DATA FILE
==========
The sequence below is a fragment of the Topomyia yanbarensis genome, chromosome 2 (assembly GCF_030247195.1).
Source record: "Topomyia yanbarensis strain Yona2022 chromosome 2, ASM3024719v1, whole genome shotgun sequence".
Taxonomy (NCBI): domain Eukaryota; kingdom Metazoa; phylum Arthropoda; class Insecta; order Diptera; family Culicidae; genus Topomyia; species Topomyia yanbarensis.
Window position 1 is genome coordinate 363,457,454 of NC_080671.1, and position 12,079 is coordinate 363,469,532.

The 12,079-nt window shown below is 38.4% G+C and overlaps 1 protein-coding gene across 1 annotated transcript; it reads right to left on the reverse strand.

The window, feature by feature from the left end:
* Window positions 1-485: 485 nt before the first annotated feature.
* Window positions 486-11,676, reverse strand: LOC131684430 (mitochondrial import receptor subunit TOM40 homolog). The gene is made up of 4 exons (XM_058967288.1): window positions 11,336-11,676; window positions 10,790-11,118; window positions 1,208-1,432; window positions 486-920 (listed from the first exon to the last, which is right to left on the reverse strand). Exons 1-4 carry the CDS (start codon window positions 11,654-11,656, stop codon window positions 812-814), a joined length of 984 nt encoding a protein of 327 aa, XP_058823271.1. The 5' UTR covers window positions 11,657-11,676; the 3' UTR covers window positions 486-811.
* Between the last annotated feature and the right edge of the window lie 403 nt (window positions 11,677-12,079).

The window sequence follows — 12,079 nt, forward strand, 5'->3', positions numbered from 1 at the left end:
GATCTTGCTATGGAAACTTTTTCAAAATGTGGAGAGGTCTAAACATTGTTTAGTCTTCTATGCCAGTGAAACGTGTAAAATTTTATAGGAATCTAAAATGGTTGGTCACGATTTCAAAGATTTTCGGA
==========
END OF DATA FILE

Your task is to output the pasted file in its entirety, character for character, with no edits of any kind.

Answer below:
The sequence below is a fragment of the Topomyia yanbarensis genome, chromosome 2 (assembly GCF_030247195.1).
Source record: "Topomyia yanbarensis strain Yona2022 chromosome 2, ASM3024719v1, whole genome shotgun sequence".
Taxonomy (NCBI): domain Eukaryota; kingdom Metazoa; phylum Arthropoda; class Insecta; order Diptera; family Culicidae; genus Topomyia; species Topomyia yanbarensis.
Window position 1 is genome coordinate 363,457,454 of NC_080671.1, and position 12,079 is coordinate 363,469,532.

The 12,079-nt window shown below is 38.4% G+C and overlaps 1 protein-coding gene across 1 annotated transcript; it reads right to left on the reverse strand.

The window, feature by feature from the left end:
* Window positions 1-485: 485 nt before the first annotated feature.
* Window positions 486-11,676, reverse strand: LOC131684430 (mitochondrial import receptor subunit TOM40 homolog). The gene is made up of 4 exons (XM_058967288.1): window positions 11,336-11,676; window positions 10,790-11,118; window positions 1,208-1,432; window positions 486-920 (listed from the first exon to the last, which is right to left on the reverse strand). Exons 1-4 carry the CDS (start codon window positions 11,654-11,656, stop codon window positions 812-814), a joined length of 984 nt encoding a protein of 327 aa, XP_058823271.1. The 5' UTR covers window positions 11,657-11,676; the 3' UTR covers window positions 486-811.
* Between the last annotated feature and the right edge of the window lie 403 nt (window positions 11,677-12,079).

The window sequence follows — 12,079 nt, forward strand, 5'->3', positions numbered from 1 at the left end:
GATCTTGCTATGGAAACTTTTTCAAAATGTGGAGAGGTCTAAACATTGTTTAGTCTTCTATGCCAGTGAAACGTGTAAAATTTTATAGGAATCTAAAATGGTTGGTCACGATTTCAAAGATTTTCGGA